A strange twist to this story that I found out is that Frodo, a 12-year old Thoroughbred from New Zealand, was actually a star of the "Lord of the Rings" movies. He was one of the horses ridden by the Nazgul. I was unable to locate specific information about which horse he was or corroborate that claim, but it is certainly of some interest. Definitely a tragedy for everyone involved. Sources: TheHorse.com, Laine Ashker Eventing, Crow's Ear Farm, Rolex official site (scroll down to press releases).

Saturday, April 26, 2008

Article Dump

I have a lot of articles that I have saved lately that I have meant to post about. Time to get rid of them!

1. Here is an article regarding the genetic modification of farm animals for improved production, feed efficiency and the like. (Should Genetic Modification and RNA Interference be used on Farm Animals? -- ScienceDaily.com) Certainly a touchy subject on many levels. On one side, it is a quick way to improve production, make more meat with less crop input, and have healthier livestock. People have been tampering with the genetics of their livestock ever since they were domesticated, after all. On the other side, there is a great potential for mistakes and misuse of such technology that may put consumers at risk of disease or worse.

2. Scientists have found that birds in groups will have different individuals act as sentries to alert the rest in the area if there are any predators or other dangers around. (Birds Announce Their Sentry Duty to Help Comrades Get a Good Meal-- ScienceDaily.com) This news shouldn't come as a big surprise to anyone who has feeders and enjoys watching the birds that come to it. However, it is certainly an interesting example of cooperation in the animal world.

3. It also shouldn't be very surprising that people who arrive in an emergency room after hours or on weekends receive less care. (Patients Arriving At Hospitals in Off Hours Get Slower, Less Care -- ScienceDaily.com) Just another reason why you shouldn't let things wait until the weekend! This certainly goes for your pets as well. While some things typically do come up in off-hours, it is surprising the number of "emergencies" I see are actually issues that have been going on for several days or more. There are few things more frustrating than trying to work up a chronically sick patient at 2:00 am because the owner insists that it be seen then.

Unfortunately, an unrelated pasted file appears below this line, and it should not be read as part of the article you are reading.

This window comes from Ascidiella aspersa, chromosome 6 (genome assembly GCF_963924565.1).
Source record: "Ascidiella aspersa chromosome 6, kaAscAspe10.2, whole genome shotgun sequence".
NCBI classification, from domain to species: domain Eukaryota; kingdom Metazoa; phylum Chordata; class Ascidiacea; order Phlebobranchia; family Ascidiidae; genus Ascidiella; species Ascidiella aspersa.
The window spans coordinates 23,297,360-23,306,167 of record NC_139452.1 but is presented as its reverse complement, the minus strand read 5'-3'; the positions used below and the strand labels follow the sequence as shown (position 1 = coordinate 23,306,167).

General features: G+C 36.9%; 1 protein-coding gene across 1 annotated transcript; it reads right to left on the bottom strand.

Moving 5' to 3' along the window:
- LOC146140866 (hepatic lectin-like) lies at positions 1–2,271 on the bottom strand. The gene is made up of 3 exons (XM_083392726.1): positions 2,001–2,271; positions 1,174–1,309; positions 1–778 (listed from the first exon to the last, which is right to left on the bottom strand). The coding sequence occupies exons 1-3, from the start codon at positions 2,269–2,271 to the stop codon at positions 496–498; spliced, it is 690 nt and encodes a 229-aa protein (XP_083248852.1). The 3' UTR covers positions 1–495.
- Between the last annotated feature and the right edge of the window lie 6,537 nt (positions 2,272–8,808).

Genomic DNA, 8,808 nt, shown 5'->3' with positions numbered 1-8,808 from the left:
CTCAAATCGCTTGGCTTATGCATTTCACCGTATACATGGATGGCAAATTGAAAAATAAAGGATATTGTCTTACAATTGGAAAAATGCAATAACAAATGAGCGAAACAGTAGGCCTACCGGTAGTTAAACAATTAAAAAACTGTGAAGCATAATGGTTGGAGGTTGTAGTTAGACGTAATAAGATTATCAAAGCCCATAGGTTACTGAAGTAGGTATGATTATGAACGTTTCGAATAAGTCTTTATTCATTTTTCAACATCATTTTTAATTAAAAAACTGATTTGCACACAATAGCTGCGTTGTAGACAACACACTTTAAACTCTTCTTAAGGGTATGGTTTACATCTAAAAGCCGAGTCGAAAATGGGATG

4. An adorable Somali Wild Ass was born in St. Louis on April 10. (St. Louis Zoo Welcomes Birth of Endangered Species - KSDK.com) This subspecies of the African Wild Ass is critically endangered, though their descendants (the domestic and wild donkeys/burros we are familiar with) are quite numerous.

5. The European Commission has set aside a large chunk of land for conservation purposes. (More Space of Species in Europe -- WWF.com) The area is some 19,000 square kilometers of land across nearly a dozen countries. Definitely good news for the critters in that area!